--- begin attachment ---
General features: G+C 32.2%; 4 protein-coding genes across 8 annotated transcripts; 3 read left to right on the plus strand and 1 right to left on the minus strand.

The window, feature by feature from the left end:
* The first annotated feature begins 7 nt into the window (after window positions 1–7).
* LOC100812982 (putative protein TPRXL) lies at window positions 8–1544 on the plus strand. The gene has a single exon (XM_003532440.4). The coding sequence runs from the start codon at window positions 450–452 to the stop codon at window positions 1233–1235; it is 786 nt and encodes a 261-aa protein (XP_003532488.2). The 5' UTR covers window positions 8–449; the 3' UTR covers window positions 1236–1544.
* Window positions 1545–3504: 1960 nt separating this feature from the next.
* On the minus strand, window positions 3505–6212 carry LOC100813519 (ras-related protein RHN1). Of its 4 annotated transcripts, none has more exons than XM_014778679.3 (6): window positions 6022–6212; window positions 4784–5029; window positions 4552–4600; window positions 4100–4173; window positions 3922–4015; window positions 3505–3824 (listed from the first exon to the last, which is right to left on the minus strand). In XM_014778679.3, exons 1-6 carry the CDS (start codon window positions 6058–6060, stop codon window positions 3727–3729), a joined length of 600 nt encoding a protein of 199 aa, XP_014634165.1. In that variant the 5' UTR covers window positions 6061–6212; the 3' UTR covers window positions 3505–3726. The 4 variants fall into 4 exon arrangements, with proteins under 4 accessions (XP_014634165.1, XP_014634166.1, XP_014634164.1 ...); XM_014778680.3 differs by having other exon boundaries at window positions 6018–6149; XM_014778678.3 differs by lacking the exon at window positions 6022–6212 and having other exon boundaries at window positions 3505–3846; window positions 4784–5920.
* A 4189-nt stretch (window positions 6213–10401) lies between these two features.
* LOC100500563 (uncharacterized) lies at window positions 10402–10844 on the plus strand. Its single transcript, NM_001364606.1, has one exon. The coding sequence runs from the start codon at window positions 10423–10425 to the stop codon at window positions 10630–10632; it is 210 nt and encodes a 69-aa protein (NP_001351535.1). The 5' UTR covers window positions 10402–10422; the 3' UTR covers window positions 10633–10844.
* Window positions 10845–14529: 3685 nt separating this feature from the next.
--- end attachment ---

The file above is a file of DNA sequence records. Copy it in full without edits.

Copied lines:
General features: G+C 32.2%; 4 protein-coding genes across 8 annotated transcripts; 3 read left to right on the plus strand and 1 right to left on the minus strand.

The window, feature by feature from the left end:
* The first annotated feature begins 7 nt into the window (after window positions 1–7).
* LOC100812982 (putative protein TPRXL) lies at window positions 8–1544 on the plus strand. The gene has a single exon (XM_003532440.4). The coding sequence runs from the start codon at window positions 450–452 to the stop codon at window positions 1233–1235; it is 786 nt and encodes a 261-aa protein (XP_003532488.2). The 5' UTR covers window positions 8–449; the 3' UTR covers window positions 1236–1544.
* Window positions 1545–3504: 1960 nt separating this feature from the next.
* On the minus strand, window positions 3505–6212 carry LOC100813519 (ras-related protein RHN1). Of its 4 annotated transcripts, none has more exons than XM_014778679.3 (6): window positions 6022–6212; window positions 4784–5029; window positions 4552–4600; window positions 4100–4173; window positions 3922–4015; window positions 3505–3824 (listed from the first exon to the last, which is right to left on the minus strand). In XM_014778679.3, exons 1-6 carry the CDS (start codon window positions 6058–6060, stop codon window positions 3727–3729), a joined length of 600 nt encoding a protein of 199 aa, XP_014634165.1. In that variant the 5' UTR covers window positions 6061–6212; the 3' UTR covers window positions 3505–3726. The 4 variants fall into 4 exon arrangements, with proteins under 4 accessions (XP_014634165.1, XP_014634166.1, XP_014634164.1 ...); XM_014778680.3 differs by having other exon boundaries at window positions 6018–6149; XM_014778678.3 differs by lacking the exon at window positions 6022–6212 and having other exon boundaries at window positions 3505–3846; window positions 4784–5920.
* A 4189-nt stretch (window positions 6213–10401) lies between these two features.
* LOC100500563 (uncharacterized) lies at window positions 10402–10844 on the plus strand. Its single transcript, NM_001364606.1, has one exon. The coding sequence runs from the start codon at window positions 10423–10425 to the stop codon at window positions 10630–10632; it is 210 nt and encodes a 69-aa protein (NP_001351535.1). The 5' UTR covers window positions 10402–10422; the 3' UTR covers window positions 10633–10844.
* Window positions 10845–14529: 3685 nt separating this feature from the next.